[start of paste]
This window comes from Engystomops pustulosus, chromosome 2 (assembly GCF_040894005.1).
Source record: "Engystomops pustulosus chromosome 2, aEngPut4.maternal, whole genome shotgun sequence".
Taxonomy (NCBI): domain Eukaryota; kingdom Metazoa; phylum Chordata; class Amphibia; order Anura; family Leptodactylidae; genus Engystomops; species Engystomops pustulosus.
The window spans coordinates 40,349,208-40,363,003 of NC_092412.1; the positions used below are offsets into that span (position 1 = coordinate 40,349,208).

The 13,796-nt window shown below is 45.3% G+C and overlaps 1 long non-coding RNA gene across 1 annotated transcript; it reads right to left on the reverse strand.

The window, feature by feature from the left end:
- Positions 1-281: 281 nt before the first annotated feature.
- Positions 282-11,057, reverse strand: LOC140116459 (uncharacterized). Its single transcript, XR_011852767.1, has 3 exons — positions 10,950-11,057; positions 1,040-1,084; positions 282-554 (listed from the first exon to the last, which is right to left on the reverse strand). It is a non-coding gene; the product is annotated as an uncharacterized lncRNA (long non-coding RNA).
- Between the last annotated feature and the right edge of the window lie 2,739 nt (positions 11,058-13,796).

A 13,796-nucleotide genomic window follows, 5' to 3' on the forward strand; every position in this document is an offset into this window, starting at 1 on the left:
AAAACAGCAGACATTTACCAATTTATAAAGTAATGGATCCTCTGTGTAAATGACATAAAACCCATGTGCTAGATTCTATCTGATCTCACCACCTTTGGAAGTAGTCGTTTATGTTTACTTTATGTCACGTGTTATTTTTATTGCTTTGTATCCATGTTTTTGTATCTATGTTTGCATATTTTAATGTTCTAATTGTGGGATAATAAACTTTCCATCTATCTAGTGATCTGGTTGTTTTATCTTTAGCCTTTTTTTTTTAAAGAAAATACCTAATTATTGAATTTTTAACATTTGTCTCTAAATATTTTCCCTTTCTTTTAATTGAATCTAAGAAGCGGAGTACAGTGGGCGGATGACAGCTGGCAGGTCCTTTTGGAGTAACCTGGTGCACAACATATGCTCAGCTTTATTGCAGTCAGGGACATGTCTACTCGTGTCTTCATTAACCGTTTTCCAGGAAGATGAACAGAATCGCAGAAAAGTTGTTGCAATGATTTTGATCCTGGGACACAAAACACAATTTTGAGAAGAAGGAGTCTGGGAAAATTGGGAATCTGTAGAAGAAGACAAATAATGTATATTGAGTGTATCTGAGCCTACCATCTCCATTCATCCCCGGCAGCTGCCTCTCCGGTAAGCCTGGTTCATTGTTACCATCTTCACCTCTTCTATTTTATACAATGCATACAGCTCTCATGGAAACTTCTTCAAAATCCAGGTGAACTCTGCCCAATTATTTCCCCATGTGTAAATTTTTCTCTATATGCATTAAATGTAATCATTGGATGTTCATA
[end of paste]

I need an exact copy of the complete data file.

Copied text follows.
This window comes from Engystomops pustulosus, chromosome 2 (assembly GCF_040894005.1).
Source record: "Engystomops pustulosus chromosome 2, aEngPut4.maternal, whole genome shotgun sequence".
Taxonomy (NCBI): domain Eukaryota; kingdom Metazoa; phylum Chordata; class Amphibia; order Anura; family Leptodactylidae; genus Engystomops; species Engystomops pustulosus.
The window spans coordinates 40,349,208-40,363,003 of NC_092412.1; the positions used below are offsets into that span (position 1 = coordinate 40,349,208).

The 13,796-nt window shown below is 45.3% G+C and overlaps 1 long non-coding RNA gene across 1 annotated transcript; it reads right to left on the reverse strand.

The window, feature by feature from the left end:
- Positions 1-281: 281 nt before the first annotated feature.
- Positions 282-11,057, reverse strand: LOC140116459 (uncharacterized). Its single transcript, XR_011852767.1, has 3 exons — positions 10,950-11,057; positions 1,040-1,084; positions 282-554 (listed from the first exon to the last, which is right to left on the reverse strand). It is a non-coding gene; the product is annotated as an uncharacterized lncRNA (long non-coding RNA).
- Between the last annotated feature and the right edge of the window lie 2,739 nt (positions 11,058-13,796).

A 13,796-nucleotide genomic window follows, 5' to 3' on the forward strand; every position in this document is an offset into this window, starting at 1 on the left:
AAAACAGCAGACATTTACCAATTTATAAAGTAATGGATCCTCTGTGTAAATGACATAAAACCCATGTGCTAGATTCTATCTGATCTCACCACCTTTGGAAGTAGTCGTTTATGTTTACTTTATGTCACGTGTTATTTTTATTGCTTTGTATCCATGTTTTTGTATCTATGTTTGCATATTTTAATGTTCTAATTGTGGGATAATAAACTTTCCATCTATCTAGTGATCTGGTTGTTTTATCTTTAGCCTTTTTTTTTTAAAGAAAATACCTAATTATTGAATTTTTAACATTTGTCTCTAAATATTTTCCCTTTCTTTTAATTGAATCTAAGAAGCGGAGTACAGTGGGCGGATGACAGCTGGCAGGTCCTTTTGGAGTAACCTGGTGCACAACATATGCTCAGCTTTATTGCAGTCAGGGACATGTCTACTCGTGTCTTCATTAACCGTTTTCCAGGAAGATGAACAGAATCGCAGAAAAGTTGTTGCAATGATTTTGATCCTGGGACACAAAACACAATTTTGAGAAGAAGGAGTCTGGGAAAATTGGGAATCTGTAGAAGAAGACAAATAATGTATATTGAGTGTATCTGAGCCTACCATCTCCATTCATCCCCGGCAGCTGCCTCTCCGGTAAGCCTGGTTCATTGTTACCATCTTCACCTCTTCTATTTTATACAATGCATACAGCTCTCATGGAAACTTCTTCAAAATCCAGGTGAACTCTGCCCAATTATTTCCCCATGTGTAAATTTTTCTCTATATGCATTAAATGTAATCATTGGATGTTCATA